We were told that Mike Bloomberg appointed Joel Klein as "Chancellor" - although he cannot be the legal holder of this title due to the fact that he has no contract - and Michael Cardozo as Corporation Counsel to prevent an anti-trust lawsuit similar to the one filed against (and prosecuted by Joel Klein) Microsoft and Bill Gates. That's the rumor. What is not a rumor is that both men worked together at the Department of Justice and both assisted in covering up the Monica Lewinsky affair for Hillary and Bill Clinton.

Another fact is that Mayor Michael Bloomberg has set up an education establishment that is a sham, has no valid standing to implement anything, and is not ever going to be exposed by Bloomberg colleagues Rupert Murdoch (owner of the New York Post and now the Wall Street Journal), Mortimer Zuckerman (editor-in-chief of U.S.News & World Report, chairman and copublisher of the New York Daily News), the New York Times, or the Unified Court System of New York State whose chief administrative Judge is Judith Kaye. Judge Judith Kaye's late husband Stephen Kaye was a partner of the law firm of Proskauer Rose. Another partner of this firm was Michael Cardozo, the current New York City Corporation Counsel, appointed by Mayor Michael Bloomberg at about the same time that he appointed Joel Klein, who worked with Mr. Cardozo in Washington DC at the Departent of Justice, and for Hillary and Bill Clinton, as they helped to coverup the Monica Lewinsky scandal.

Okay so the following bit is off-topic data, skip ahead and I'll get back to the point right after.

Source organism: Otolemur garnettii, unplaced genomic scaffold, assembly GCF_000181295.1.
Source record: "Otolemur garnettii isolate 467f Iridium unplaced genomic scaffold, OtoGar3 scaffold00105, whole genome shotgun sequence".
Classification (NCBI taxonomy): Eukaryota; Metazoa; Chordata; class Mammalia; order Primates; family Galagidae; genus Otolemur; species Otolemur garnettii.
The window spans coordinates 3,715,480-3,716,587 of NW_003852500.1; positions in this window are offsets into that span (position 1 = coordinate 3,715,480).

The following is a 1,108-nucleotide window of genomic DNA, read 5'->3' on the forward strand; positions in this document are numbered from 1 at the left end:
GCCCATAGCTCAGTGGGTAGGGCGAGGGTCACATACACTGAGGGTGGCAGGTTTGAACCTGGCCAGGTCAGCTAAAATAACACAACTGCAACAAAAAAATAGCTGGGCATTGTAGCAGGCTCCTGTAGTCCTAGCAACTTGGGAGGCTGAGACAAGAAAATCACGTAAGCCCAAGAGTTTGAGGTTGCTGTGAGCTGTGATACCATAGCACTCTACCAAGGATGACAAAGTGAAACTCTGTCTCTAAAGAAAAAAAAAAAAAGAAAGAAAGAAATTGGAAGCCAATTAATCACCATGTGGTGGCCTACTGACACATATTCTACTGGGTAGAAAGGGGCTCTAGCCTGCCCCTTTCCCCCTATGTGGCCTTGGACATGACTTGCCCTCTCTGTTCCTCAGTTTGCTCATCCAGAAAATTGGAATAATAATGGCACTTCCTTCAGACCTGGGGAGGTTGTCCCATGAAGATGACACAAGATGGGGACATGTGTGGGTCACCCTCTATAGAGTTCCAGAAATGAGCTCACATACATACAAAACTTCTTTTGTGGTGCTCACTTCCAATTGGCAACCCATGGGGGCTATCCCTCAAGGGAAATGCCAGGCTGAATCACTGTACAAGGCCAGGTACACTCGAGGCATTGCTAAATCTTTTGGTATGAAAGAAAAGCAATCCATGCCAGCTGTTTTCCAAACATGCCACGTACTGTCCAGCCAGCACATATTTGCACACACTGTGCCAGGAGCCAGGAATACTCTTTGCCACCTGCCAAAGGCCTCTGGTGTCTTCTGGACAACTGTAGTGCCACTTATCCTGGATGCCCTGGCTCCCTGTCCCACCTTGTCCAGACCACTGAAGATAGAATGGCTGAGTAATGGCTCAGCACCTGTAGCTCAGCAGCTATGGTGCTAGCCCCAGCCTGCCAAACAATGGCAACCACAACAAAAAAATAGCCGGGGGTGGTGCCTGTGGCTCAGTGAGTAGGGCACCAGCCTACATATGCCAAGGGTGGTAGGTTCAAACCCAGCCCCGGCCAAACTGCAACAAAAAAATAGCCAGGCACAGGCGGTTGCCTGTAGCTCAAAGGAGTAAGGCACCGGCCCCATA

The NYC BOE's lack of concern for the needs of students is legendary. Over the past 7 years I and other parents have called to report corporal punishment of children by administrators, and BOE personnel at all levels, but have been pushed into the Office of Special Investigations which is under the Chancellor and whose mission is to protect him. Parents dont have a voice anymore, as Howard Schwach, Editor of The Wave, agrees:

June 24, 2005
From the Editor’s Desk
By Howard Schwach

It was a sad evening.

Picture this.